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Patent Problem on the Horizon for Facebook?


Written by Gene Quinn
President & Founder of IPWatchdog, Inc.
Patent Attorney, Reg. No. 44,294
Zies, Widerman & Malek
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Posted: January 22, 2013 @ 6:34 pm
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Single Touch Systems Inc., a technology based mobile media solutions provider that enables businesses, advertisers and brands to connect with customers, by and through its wholly owned subsidiary, Single Touch Interactive R&D IP, Inc., issued a “Letter of Notification” to Facebook, Inc. (NASDAQ: FB). The purpose of the letter was to inform Facebook of several Single Touch’s issued U.S. patents directed to streaming and routing media.  The patents include U.S. Patent Nos. 7,054,949, 7,191,244, 7,689,706 and 8,015,307, but also mention U.S. Patent Publication 2004/0025186.

The letter was sent on behalf of Single Touch by attorneys Polsinelli Shughart, P.C. The letter seems to obviously be a first salvo in what could become another patent problem for Facebook. While some may want to speculate that this is nothing more than an attempt at licensing, I find that difficult to believe. Why would Single Touch issue a press release if they were simply seeking to open the line of communication over the acquisition of the patents or the granting of a license?

Although rather muted in tone, the letter is easily recognized by those in the industry as either an attempt to open licensing negotiations, or a subtle warning that patent infringement litigation is right around the corner.

So as to not provide Facebook with an opportunity to seek an immediate Declaratory Judgment in the district court of their choosing these letters necessarily seem innocuous, but the point is clear. Single Touch must believe that Facebook is infringing upon these patents. They seek a payday.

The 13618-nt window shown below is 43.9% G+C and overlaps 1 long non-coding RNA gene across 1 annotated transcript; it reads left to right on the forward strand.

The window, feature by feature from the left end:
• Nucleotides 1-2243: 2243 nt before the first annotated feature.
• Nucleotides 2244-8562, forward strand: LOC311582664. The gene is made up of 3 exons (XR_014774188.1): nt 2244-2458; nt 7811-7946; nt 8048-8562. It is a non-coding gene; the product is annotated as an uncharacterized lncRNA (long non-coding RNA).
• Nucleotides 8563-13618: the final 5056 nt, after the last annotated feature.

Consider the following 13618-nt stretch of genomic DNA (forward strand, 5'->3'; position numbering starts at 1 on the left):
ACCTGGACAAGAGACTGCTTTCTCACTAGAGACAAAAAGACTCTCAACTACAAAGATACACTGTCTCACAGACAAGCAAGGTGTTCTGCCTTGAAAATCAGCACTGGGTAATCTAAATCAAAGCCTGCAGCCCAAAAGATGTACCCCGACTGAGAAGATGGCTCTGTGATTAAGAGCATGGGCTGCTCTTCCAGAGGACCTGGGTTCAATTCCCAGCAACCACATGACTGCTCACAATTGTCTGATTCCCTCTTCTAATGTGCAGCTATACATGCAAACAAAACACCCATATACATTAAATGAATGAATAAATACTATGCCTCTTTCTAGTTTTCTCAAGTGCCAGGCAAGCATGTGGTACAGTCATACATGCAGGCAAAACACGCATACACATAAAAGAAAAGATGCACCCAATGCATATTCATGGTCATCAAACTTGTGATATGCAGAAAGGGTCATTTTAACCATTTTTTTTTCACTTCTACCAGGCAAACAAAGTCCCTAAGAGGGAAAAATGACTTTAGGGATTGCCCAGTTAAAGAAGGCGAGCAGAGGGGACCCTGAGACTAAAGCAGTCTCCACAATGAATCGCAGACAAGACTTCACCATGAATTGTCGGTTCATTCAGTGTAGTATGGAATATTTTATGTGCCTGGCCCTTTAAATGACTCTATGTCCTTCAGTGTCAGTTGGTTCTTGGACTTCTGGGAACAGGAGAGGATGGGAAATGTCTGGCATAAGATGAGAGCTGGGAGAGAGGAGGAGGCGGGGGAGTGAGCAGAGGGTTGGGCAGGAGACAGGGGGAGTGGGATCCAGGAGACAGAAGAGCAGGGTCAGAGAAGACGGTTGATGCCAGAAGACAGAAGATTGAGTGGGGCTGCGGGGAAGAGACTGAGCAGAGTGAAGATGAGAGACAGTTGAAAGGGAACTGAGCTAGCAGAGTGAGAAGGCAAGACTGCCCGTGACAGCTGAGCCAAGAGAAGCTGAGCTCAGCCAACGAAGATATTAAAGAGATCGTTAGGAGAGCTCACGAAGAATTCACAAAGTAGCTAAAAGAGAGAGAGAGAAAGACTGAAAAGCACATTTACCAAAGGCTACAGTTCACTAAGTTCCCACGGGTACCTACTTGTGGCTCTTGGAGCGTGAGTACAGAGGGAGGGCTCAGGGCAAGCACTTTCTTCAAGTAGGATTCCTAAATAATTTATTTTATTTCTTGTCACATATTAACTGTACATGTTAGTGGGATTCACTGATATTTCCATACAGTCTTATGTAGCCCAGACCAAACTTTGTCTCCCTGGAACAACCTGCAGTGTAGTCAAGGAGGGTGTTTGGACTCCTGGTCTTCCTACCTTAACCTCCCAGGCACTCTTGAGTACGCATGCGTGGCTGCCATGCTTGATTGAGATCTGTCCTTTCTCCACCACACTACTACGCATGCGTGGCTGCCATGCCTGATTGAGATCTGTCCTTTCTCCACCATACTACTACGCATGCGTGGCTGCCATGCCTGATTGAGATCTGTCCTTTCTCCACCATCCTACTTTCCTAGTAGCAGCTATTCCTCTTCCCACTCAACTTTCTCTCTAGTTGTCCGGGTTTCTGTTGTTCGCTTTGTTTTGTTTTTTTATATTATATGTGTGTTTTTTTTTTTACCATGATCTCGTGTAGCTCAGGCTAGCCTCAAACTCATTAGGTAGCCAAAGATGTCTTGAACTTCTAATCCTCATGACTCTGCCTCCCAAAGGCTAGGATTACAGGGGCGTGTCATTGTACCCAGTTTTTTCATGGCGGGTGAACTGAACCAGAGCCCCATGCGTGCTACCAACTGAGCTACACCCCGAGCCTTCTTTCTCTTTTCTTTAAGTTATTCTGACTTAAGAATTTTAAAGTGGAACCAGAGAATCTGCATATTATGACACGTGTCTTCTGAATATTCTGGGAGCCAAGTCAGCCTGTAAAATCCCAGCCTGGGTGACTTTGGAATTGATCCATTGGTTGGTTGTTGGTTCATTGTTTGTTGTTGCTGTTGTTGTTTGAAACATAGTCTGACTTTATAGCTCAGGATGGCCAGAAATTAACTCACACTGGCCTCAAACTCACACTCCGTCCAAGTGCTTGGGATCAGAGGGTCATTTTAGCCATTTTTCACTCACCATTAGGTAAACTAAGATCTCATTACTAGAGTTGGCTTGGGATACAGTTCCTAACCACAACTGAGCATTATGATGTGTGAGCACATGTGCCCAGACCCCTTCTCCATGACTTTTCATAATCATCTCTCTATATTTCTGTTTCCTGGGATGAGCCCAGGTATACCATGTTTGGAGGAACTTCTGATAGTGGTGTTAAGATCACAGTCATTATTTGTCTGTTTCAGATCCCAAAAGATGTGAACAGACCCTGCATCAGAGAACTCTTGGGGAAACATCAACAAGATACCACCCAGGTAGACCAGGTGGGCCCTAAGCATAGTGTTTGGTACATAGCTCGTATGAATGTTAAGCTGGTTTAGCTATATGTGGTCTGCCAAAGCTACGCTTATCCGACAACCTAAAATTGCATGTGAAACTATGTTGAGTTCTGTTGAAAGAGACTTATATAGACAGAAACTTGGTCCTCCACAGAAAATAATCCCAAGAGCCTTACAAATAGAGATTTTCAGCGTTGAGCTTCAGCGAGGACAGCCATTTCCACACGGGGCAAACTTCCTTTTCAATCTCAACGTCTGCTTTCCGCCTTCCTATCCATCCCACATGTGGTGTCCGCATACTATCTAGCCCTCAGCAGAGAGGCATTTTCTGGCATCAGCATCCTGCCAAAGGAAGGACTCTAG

The letter was sent by James Stipek, and in its totality reads:

Polsninelli Shughart PC represents Single Touch Interactive, Inc. (“Single Touch”) in intellectual property matters. Single touch owners issued patents and published applications directed to streaming and routing media, including U.S. Patent Nos. 7,054,949, 7,191,244, 7,689,706, and 8,015, 307 and U.S. Patent Publication 2004/0025186, copies of which are attached. Please contact me if you have any interest in the technology or intellectual property identified in Single Touch’s patents and published applications. My contact information is listed above.

Not surprisingly, the four mentioned patents are all related. The parent is the ’949 patent with the ’244 and ’307 patents being divisionals of the ’949. The ’706 patent is a continuation-in-part of the ’949 patent.

These related patents pertain to a system and method for streaming media to a viewer and managing the media. The system comprises a media switch, a routing processor, and a management system. The media switch is configured to receive a request for media and to receive an identification. The media switch processes the identification and the data to determine if the identification is valid, and, if valid, streams the media requested. The routing processor is configured to receive the data, to determine if the media switch can stream media for the request, and to transmit the data to the media switch if the media switch is able, at least initially, to stream media for the request. The management system is configured to receive the request for media, to build data for the request, and to transmit the data to the routing processor.

But does Facebook steam media? Here is what the ’949 patent says about the definition of the term “media”:

Media streaming, both live and on-demand, provides the optimal environment for viewers to experience multimedia by establishing a logical, one-to-one connection between the media and the audience (a “session”). This enables a rich media, interactive experience and is the foundation for a reliable streaming service platform. Media may include audio, video, and other data. Media may include one or more media clips, a part of a media clip, a presentation as defined below, or part of a presentation. A session may include an internet protocol session and/or a broadband connection. For simplicity, the word session may be used in some instances to mean only an internet protocol session, only a broadband connection, or both, depending on verbiage.